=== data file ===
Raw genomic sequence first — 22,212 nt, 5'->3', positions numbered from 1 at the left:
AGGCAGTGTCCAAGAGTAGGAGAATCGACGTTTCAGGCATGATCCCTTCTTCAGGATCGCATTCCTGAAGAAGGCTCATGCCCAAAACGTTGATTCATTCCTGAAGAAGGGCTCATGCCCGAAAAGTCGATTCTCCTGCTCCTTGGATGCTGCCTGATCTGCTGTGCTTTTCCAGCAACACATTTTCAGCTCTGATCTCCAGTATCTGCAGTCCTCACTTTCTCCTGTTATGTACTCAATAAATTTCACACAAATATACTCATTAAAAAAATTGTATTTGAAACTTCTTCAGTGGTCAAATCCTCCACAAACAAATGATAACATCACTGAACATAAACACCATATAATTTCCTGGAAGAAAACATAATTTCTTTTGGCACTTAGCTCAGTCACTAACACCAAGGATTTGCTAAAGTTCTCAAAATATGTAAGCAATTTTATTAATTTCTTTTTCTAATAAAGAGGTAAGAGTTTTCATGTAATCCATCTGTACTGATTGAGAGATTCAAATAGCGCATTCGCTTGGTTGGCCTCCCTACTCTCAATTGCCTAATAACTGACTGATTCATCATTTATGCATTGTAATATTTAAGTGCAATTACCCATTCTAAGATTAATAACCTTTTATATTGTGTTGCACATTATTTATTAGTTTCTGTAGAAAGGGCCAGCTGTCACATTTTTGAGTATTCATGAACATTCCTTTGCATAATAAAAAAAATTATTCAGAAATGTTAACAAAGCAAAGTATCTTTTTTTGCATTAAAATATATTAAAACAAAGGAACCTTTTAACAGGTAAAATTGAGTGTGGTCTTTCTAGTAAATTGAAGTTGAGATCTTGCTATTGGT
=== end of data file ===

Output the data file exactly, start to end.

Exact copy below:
Raw genomic sequence first — 22,212 nt, 5'->3', positions numbered from 1 at the left:
AGGCAGTGTCCAAGAGTAGGAGAATCGACGTTTCAGGCATGATCCCTTCTTCAGGATCGCATTCCTGAAGAAGGCTCATGCCCAAAACGTTGATTCATTCCTGAAGAAGGGCTCATGCCCGAAAAGTCGATTCTCCTGCTCCTTGGATGCTGCCTGATCTGCTGTGCTTTTCCAGCAACACATTTTCAGCTCTGATCTCCAGTATCTGCAGTCCTCACTTTCTCCTGTTATGTACTCAATAAATTTCACACAAATATACTCATTAAAAAAATTGTATTTGAAACTTCTTCAGTGGTCAAATCCTCCACAAACAAATGATAACATCACTGAACATAAACACCATATAATTTCCTGGAAGAAAACATAATTTCTTTTGGCACTTAGCTCAGTCACTAACACCAAGGATTTGCTAAAGTTCTCAAAATATGTAAGCAATTTTATTAATTTCTTTTTCTAATAAAGAGGTAAGAGTTTTCATGTAATCCATCTGTACTGATTGAGAGATTCAAATAGCGCATTCGCTTGGTTGGCCTCCCTACTCTCAATTGCCTAATAACTGACTGATTCATCATTTATGCATTGTAATATTTAAGTGCAATTACCCATTCTAAGATTAATAACCTTTTATATTGTGTTGCACATTATTTATTAGTTTCTGTAGAAAGGGCCAGCTGTCACATTTTTGAGTATTCATGAACATTCCTTTGCATAATAAAAAAAATTATTCAGAAATGTTAACAAAGCAAAGTATCTTTTTTTGCATTAAAATATATTAAAACAAAGGAACCTTTTAACAGGTAAAATTGAGTGTGGTCTTTCTAGTAAATTGAAGTTGAGATCTTGCTATTGGT